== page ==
I realize that in this current case I will need to make sure that my angular increments are correct to be evenly-sampled, due to the limitations of Source Radial, but really, Source Radial should be able to spline-fit unevenly spaced points like Freeform Z.

-- Greg

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;) Yes, you can use ZPL, however, I believe copy/paste will be easier to do.

You could indeed do a macro reading a .txt line by line, and writing in the parameter using a loop with:


SETNSCPARAMETER surface, object, parameter, value


What about this:

You can save your rays from non-sequential mode as a .sdf file, and then use this as a source in sequential mode.

Although there is no operand to optimize on that [and it would probably be slow], but you can use it to check the results after optimization.


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Thank you again, Thomas, for confirming possible use of ZPL, and for another interesting idea.

I am not familiar with Light Source Analysis, but it's good to know about it.

Unfortunately, I see that it is only available in the Premium edition, and I have Professional.  That is one reason I wasn't aware of it!  I should have mentioned that I am using Professional in my post.

Actually, maybe it would be good to have some way to 'check a box' in Forum posts as well as KnowledgeBase articles so that we could filter out methods that are only available in certain editions e.g. Premium.  I think I'll suggest that to webmaster Nick.*

-- Greg

*I have already sent Nick a suggestion (place dates on KnowledgeBase articles!!) and a bug report (my reply to you above was time-stamped 4 hours BEFORE your previous post!), and he has replied.

First of all, thanks to you, Thomas, for your help and support. However, the source that i want to model has a non-uniform intensity at the two side so source radial cant be used. Please let me know the other option to model it.

For your information, we have measured the oprical power for the range of -90 to 90 degree in vertical plane while in horizntal we just consider 0 degree.

Thanks. Hossien

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Hi again Hossien, thank you very much!

And thanks for taking our online training too!

If you are happy with the source radial, but have non-uniform intensity at the two side lobes, I would recomment to simply do a multi-configuration, one for the right lobe, and one for the left lobe.


Hello again, and yes I enjoy your online training.

Thanks for your suggestion. I would like to know if there are other options.

All the best 

Hey again,

For example, is it possible to edit these data in source directivity plot of OpticStudio? I need same format to be equivelevt to my measured data.

Thanks and best regards


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I would use 2 config with the source radial.

You could also use a source DLL, although it requires coding, or a source file.

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Hi, Hossien and Thomas.

Hossien, I'm assuming you want to stick with Non-Sequential mode for your Source work.

Here's an idea to tailor your source to be asymmetrical:

Use multiple Source Radials having different radial angular patterns, place them at *almost* the same X,Y,Z source position and angle (pointing along the same axis), but stagger them by tiny axial amounts (microns!) interspersed with absorbing surfaces positioned and sized/shaped to block their radiation in the directions you don't want them radiating.  I haven't tried this to see how difficult it is, but think about making a 'compound source' out of multiple sources all 'running' at once.  You can model a complicated source by using more than one source at the same time!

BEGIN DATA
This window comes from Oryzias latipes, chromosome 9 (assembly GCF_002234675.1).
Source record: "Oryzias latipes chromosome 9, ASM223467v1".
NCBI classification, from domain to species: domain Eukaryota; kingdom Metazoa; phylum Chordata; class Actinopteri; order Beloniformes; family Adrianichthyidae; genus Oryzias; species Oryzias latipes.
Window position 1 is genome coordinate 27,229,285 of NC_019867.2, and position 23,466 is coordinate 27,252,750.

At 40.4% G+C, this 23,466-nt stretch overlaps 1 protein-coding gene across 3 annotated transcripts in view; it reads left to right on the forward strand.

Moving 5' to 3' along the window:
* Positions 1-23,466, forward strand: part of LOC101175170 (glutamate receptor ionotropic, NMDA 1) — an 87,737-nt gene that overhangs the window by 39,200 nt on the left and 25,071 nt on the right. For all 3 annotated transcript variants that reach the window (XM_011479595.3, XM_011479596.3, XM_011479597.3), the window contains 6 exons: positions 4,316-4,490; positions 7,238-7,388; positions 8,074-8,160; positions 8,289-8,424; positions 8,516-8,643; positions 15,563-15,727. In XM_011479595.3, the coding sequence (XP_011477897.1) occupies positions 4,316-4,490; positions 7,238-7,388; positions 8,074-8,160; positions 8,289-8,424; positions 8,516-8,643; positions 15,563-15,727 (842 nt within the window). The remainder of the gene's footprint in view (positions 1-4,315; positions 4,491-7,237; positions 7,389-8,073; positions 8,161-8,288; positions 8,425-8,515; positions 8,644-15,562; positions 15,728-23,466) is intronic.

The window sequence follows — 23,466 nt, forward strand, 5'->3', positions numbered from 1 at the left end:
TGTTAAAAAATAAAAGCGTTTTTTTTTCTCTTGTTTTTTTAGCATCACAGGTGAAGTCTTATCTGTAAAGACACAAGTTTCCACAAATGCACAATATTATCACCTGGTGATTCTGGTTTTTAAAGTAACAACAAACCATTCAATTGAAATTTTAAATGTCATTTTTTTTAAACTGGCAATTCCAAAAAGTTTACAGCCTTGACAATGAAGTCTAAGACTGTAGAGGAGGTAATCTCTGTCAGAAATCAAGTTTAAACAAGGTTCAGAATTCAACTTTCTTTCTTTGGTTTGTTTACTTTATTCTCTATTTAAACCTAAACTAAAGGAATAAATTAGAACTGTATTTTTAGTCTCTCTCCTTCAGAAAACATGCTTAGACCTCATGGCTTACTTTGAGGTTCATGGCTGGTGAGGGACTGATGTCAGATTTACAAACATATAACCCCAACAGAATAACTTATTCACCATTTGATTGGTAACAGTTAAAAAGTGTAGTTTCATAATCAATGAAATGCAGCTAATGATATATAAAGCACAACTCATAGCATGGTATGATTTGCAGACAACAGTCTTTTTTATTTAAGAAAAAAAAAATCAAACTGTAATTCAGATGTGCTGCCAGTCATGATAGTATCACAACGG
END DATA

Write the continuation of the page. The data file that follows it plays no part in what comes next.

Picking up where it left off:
-- Greg


BTW, if you're interested in Sequential methods that we discussed in an earlier exchange within this same thread, I did ultimately have success using more than one method:

TABLE COATING, which tabulates transmission (and phase, which I didn't use) of the coating on a surface for a table of an unlimited number of incidence angles

US_FILT7 (a User-Defined Surface Apodization, supplied by Zemax in the  /DLL/Surfaces folder), which can do apodization either by radial position on the surface, or the angle (which I used), but limited to 100 angles.  Although US_FILT7 is limited to 100 points as written, the C source code is provided to start from.

KA-01488: Using the similar technique to US_FILT7 (a User-Defined Surface DLL) discussed in KnowledgeBase article KA-01488 'How to read a static data file into a user-defined surface' by Sanjay Ganghadara. This may be more convenient than US_FILT7, since it allows reading in tabular data from a file instead of having to enter all the values into the Lens Data Editor (although that is not too difficult using cut and paste from e.g. a spreadsheet).  I used the second version of the DLL discussed in KA-01488 (US_FILT_FILE2) and had to learn when OpticStudio updates reading the DLL.  This apodization is by radial position only, not angle.  But I found that for the incidence angle ranges of my problem, the difference between position and angle was neglible.  I believe that US_FILT_FILE2 is also limited to 100 maximum entries for radial position coordinates (from center to outer Semi-Diameter edge of surface) because MAX_TEXT_PARS = 200 x,y pairs.  If you can edit and compile DLLs, you could alter this, too.

Userlevel 2

Also, Hossien, is your Source1.txt example above actual measured data, or just an example for your question?  If it's real data, it's awfully symmetrical already, and pretty Gaussian, too!

Hello Dear Greg,

Many thanks for your detailed explanations which I will try all of them not only because of my quetion but also to gain experience about them.

Acoording to my case, our data is real measurements and they are not symetrical. I will try using two radial source which i see it easier for now. However, if there is an option to edit in IES file directly in OpticStudio, it will much help us in our future measurements.

Thanks again for you and Thomas as well. - Hossien